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Nutrition. 1997 Jun;13(6):520-3.

Percutaneous endoscopic gastrostomy: a long-term follow-up.

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Department of Gastroenterology and Clinical Nutrition, Molinette Hospital, Turin, Italy.


Percutaneous endoscopic gastrostomy (PEG) is the preferred method of long-term tube feeding, but only a few studies describe a long-term follow-up. The purpose of this study is to analyze the follow-up of PEG enteral feeding patients in the long term, and to report on the complication and survival rates. Between January 1991 and June 1995, we studied 136 patients (49% cancer and 51% non-cancer patients; male = 68%, female = 32%) after PEG insertion. One hundred twenty-eight patients had a long-term follow-up of over 31 d. The mean duration of PEG feeding was 277 +/- 358 d (range 31-1590): 17% of patients returned to oral feeding, 34% continued enteral nutrition, and 49% died. Major complications occurred in 3% of the patients: 1 aspiration pneumonia, 1 subcutaneous abscess. 2 buried bumper syndrome. Minor complications arose in 14% of our cases: 8 tube blockages, 4 tube dislodgements, 6 site infections. For the whole group of 136 patients, survival probabilities after PEG insertion at 1, 6, 12, and 24 mo were 90.5%, 52%, 42%, and 35%, respectively. After 180 d, the difference in survival probabilities between cancer and non-cancer patients became significant (P < 0.02). Median survival probability was 64% for non-cancer and 39% for cancer patients, and this trend did not change over 2 y.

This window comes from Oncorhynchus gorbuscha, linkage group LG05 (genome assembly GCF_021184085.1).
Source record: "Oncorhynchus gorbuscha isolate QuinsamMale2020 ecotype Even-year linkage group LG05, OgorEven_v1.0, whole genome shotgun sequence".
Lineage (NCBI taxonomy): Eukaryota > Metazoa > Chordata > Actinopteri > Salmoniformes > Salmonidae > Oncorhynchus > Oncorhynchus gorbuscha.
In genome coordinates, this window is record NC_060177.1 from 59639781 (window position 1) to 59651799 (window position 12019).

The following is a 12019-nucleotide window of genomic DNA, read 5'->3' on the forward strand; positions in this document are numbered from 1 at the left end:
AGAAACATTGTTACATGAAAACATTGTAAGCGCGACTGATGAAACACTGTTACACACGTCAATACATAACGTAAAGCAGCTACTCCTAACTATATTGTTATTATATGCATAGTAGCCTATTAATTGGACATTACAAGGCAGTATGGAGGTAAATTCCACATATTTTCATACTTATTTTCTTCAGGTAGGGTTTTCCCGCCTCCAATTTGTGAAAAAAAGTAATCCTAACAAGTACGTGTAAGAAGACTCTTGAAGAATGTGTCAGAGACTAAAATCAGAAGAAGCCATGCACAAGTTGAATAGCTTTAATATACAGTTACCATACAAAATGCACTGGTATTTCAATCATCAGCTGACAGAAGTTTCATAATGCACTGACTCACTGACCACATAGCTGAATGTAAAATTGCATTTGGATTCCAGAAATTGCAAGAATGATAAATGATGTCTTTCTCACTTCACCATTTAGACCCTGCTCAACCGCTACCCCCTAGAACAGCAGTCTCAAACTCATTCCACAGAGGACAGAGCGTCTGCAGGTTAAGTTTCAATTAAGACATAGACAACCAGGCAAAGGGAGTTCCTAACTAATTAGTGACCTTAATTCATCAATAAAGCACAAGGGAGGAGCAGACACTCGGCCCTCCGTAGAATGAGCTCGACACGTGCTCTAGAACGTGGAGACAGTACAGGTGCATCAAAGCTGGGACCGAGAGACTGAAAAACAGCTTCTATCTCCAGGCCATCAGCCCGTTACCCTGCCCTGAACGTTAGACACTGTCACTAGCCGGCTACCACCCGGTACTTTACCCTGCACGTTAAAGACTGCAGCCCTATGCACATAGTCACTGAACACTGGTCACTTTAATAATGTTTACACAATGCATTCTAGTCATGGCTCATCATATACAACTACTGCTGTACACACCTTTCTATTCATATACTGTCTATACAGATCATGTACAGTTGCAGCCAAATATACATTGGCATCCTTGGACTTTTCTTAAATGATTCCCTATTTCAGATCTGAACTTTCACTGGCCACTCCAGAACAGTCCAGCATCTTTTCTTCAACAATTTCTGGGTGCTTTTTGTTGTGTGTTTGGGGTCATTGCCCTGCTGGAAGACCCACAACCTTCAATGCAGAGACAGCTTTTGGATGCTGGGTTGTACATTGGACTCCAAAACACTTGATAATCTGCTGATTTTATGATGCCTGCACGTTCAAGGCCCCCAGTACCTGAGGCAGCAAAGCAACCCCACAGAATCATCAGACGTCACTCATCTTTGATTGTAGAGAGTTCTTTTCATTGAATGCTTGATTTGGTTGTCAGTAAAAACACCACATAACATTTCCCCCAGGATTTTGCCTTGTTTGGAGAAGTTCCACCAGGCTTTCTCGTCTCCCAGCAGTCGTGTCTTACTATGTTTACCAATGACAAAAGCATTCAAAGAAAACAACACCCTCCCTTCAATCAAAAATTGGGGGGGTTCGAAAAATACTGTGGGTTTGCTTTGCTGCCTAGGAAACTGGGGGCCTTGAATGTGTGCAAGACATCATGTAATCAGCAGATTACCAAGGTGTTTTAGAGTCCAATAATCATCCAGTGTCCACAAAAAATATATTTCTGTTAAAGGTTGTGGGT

[Indexed for MEDLINE]

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